In U.S v. Campbell the defendant was indicted for conspiracy to possess and for possession with intent to distribute 100 kilograms or more of marijuana in violation of 46 U.S.C. § 70501 after he was arrested by Coast Guard on a vessel in international waters. The Coast Guard had earlier observed the vessel off the coast of Jamaica with three individuals aboard discarding dozens of bale in the water that the Coast Guard later determined were about 997 kilograms of marijuana. The Coast Guard determined the vessel lacked indicia of nationality because it lacked a flag, port, or registration number. The captain claimed the vessel was registered in Haiti. When the Coast Guard contacted the Republic of Haiti about whether the vessel was of Haitian nationality the response from Haiti was that it could neither confirm nor deny the registry. In a pretrial motion to dismiss on jurisdictional grounds, the defendant argued the certification of the Secretary of State to establish extraterritorial jurisdiction for prosecution violated the defendant’s right under the Confrontation Clause and there was insufficient evidence to prove that the defendant was aboard a vessel subject to the jurisdiction of the United States. The defendant was convicted following a bench trial where he stipulated to the material facts.
In the first issue raised, defendant argued the admission of the certification of the Secretary of State without the ability to cross examine a Haitian witness violated his right under the Confrontation Clause. The Eleventh Circuit found the stateless nature of the vessel was not an element of the offense to be proved at trial and the admission of the certification did not violate his right to confront the witnesses at trial. The Confrontation Clause does not bar the admission of hearsay to make a pretrial determination of jurisdiction when it is not an element of the offense. The Confrontation Clause protects a defendant’s right to confront testimony offered against him to establish guilt, and the Supreme Court has never extended the reach of the Confrontation Clause “beyond the confines of a trial.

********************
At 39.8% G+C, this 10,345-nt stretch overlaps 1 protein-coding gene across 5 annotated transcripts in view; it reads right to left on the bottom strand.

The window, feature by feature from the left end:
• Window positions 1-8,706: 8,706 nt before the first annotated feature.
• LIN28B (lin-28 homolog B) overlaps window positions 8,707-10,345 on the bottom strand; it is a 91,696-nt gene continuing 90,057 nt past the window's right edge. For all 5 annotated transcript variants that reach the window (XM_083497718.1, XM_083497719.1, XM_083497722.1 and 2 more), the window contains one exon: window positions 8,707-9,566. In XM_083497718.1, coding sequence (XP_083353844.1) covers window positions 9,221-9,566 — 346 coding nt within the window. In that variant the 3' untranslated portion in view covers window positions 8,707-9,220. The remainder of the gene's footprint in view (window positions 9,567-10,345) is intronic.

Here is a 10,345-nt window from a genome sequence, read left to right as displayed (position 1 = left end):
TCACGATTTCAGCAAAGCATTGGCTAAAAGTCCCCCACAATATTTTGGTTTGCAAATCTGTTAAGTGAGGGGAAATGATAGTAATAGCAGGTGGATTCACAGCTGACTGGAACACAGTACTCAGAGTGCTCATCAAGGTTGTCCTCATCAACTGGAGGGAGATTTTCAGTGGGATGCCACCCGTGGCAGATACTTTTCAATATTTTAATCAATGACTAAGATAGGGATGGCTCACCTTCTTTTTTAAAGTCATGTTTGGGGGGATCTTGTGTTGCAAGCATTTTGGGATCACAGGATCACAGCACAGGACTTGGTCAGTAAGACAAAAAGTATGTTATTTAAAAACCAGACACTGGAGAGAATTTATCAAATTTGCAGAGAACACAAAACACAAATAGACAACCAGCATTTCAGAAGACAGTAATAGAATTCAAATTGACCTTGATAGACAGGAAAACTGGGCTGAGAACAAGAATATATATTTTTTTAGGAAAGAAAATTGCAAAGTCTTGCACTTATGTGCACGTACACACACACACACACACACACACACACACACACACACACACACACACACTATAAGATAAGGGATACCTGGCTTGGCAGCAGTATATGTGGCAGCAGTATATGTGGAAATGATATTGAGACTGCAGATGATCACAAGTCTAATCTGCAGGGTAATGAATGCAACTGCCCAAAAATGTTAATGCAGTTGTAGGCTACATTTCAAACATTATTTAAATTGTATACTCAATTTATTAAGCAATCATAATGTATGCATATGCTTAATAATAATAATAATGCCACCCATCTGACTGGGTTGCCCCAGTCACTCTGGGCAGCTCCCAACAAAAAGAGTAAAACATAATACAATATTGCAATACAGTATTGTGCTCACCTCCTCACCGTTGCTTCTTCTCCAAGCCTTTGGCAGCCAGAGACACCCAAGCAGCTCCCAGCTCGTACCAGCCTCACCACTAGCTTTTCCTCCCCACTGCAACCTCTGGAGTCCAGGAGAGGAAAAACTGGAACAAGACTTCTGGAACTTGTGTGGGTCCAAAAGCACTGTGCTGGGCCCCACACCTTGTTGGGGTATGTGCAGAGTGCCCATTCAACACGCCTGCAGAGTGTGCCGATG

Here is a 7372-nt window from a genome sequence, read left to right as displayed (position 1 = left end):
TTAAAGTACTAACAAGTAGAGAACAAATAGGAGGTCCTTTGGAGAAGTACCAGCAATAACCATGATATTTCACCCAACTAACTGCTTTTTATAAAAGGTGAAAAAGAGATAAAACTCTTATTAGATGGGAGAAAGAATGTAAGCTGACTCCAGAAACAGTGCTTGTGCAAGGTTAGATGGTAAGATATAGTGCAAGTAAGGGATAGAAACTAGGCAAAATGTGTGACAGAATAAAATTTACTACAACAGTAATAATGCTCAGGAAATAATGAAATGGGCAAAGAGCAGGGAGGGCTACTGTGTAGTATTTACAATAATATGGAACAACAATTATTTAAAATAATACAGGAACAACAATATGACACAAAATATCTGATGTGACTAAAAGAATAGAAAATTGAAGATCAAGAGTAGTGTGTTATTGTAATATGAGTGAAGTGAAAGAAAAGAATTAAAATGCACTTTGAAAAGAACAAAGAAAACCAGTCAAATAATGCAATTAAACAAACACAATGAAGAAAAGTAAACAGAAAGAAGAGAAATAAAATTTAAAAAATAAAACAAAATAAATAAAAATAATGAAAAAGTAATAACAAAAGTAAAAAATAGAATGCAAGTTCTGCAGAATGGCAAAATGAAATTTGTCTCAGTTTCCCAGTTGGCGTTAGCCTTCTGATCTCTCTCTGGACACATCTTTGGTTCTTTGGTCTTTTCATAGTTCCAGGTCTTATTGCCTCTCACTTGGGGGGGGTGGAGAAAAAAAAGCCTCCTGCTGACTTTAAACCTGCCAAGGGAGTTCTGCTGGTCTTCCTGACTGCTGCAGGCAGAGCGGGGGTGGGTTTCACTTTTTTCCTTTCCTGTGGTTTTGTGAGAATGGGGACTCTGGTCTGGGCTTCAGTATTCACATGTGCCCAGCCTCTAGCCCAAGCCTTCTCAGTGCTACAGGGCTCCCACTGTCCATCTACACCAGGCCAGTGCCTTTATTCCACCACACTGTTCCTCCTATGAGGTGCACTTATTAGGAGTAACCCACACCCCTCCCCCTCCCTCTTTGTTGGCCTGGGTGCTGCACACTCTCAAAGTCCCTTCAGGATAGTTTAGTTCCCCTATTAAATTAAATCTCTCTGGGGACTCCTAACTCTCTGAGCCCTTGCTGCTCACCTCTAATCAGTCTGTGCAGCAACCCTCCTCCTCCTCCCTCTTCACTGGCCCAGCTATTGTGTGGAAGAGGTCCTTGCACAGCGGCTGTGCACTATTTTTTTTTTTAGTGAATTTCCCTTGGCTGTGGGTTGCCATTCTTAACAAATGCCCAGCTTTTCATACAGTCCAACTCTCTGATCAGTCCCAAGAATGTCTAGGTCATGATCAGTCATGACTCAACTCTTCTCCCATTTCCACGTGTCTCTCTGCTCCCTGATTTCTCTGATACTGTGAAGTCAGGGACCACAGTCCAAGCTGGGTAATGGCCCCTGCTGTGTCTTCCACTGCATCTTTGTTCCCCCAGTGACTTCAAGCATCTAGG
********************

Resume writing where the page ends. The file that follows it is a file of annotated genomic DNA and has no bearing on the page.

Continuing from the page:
In the second issue the defendant argued that the Fifth and Sixth Amendments require a jury to determine whether extraterritorial jurisdiction exists. The Eleventh Circuit rejected this argument in find that the issue of jurisdiction was preliminary to trial because the issue whether the boat was seized within the prescribed limit did not affect the right of the court to hold the person for trial. It only affect the question of guilt or innocence.
Third, the defendant argued the Secretary of State certification lacked details of the communication between the Coast Guard and Haiti and there was no testimony to corroborate the certification. The Eleventh Circuit found the certification provided conclusive proof that the vessel was within the jurisdiction of the United States.
Fourth, the defendant argued that Congress exceeded its authority under the Felonies Clause when it enacted the Maritime Drug Law Enforcement Act because the defendant’s drug trafficking lacked any nexus to the United States and because drug trafficking was not a capital offense during the “Founding era.” These arguments were foreclosed by Eleventh Circuit precedents which held that Congress has the authority to extend criminal jurisdiction of the U.S. to any stateless vessel in international waters as an exercise of its power under the Felonies Clause.